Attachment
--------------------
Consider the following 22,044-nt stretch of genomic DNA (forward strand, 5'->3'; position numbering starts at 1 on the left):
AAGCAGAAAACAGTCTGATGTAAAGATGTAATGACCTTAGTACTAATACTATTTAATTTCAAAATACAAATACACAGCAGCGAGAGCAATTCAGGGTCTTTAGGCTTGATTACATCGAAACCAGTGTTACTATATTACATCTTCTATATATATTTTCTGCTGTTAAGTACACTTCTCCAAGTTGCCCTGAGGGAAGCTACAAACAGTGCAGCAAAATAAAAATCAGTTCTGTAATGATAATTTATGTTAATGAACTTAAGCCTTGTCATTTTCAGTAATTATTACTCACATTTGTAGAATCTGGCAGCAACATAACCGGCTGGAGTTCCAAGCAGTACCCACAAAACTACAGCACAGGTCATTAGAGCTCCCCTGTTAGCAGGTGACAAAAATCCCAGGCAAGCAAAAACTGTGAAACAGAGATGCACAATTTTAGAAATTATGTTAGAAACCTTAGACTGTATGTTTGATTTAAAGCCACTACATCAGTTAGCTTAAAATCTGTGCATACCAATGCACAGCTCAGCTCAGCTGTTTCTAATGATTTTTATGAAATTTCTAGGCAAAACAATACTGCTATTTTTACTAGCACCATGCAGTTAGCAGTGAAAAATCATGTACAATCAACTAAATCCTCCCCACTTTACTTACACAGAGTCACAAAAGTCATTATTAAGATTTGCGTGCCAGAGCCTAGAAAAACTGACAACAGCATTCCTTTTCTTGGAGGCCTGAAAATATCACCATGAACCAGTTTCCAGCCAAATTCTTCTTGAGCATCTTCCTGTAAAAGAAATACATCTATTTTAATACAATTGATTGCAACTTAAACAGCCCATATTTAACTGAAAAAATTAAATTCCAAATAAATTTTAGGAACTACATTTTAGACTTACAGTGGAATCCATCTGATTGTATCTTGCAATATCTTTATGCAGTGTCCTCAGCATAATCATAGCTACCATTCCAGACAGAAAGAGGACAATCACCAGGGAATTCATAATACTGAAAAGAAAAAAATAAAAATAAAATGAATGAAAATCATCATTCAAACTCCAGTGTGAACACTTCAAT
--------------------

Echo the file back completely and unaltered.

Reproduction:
Consider the following 22,044-nt stretch of genomic DNA (forward strand, 5'->3'; position numbering starts at 1 on the left):
AAGCAGAAAACAGTCTGATGTAAAGATGTAATGACCTTAGTACTAATACTATTTAATTTCAAAATACAAATACACAGCAGCGAGAGCAATTCAGGGTCTTTAGGCTTGATTACATCGAAACCAGTGTTACTATATTACATCTTCTATATATATTTTCTGCTGTTAAGTACACTTCTCCAAGTTGCCCTGAGGGAAGCTACAAACAGTGCAGCAAAATAAAAATCAGTTCTGTAATGATAATTTATGTTAATGAACTTAAGCCTTGTCATTTTCAGTAATTATTACTCACATTTGTAGAATCTGGCAGCAACATAACCGGCTGGAGTTCCAAGCAGTACCCACAAAACTACAGCACAGGTCATTAGAGCTCCCCTGTTAGCAGGTGACAAAAATCCCAGGCAAGCAAAAACTGTGAAACAGAGATGCACAATTTTAGAAATTATGTTAGAAACCTTAGACTGTATGTTTGATTTAAAGCCACTACATCAGTTAGCTTAAAATCTGTGCATACCAATGCACAGCTCAGCTCAGCTGTTTCTAATGATTTTTATGAAATTTCTAGGCAAAACAATACTGCTATTTTTACTAGCACCATGCAGTTAGCAGTGAAAAATCATGTACAATCAACTAAATCCTCCCCACTTTACTTACACAGAGTCACAAAAGTCATTATTAAGATTTGCGTGCCAGAGCCTAGAAAAACTGACAACAGCATTCCTTTTCTTGGAGGCCTGAAAATATCACCATGAACCAGTTTCCAGCCAAATTCTTCTTGAGCATCTTCCTGTAAAAGAAATACATCTATTTTAATACAATTGATTGCAACTTAAACAGCCCATATTTAACTGAAAAAATTAAATTCCAAATAAATTTTAGGAACTACATTTTAGACTTACAGTGGAATCCATCTGATTGTATCTTGCAATATCTTTATGCAGTGTCCTCAGCATAATCATAGCTACCATTCCAGACAGAAAGAGGACAATCACCAGGGAATTCATAATACTGAAAAGAAAAAAATAAAAATAAAATGAATGAAAATCATCATTCAAACTCCAGTGTGAACACTTCAAT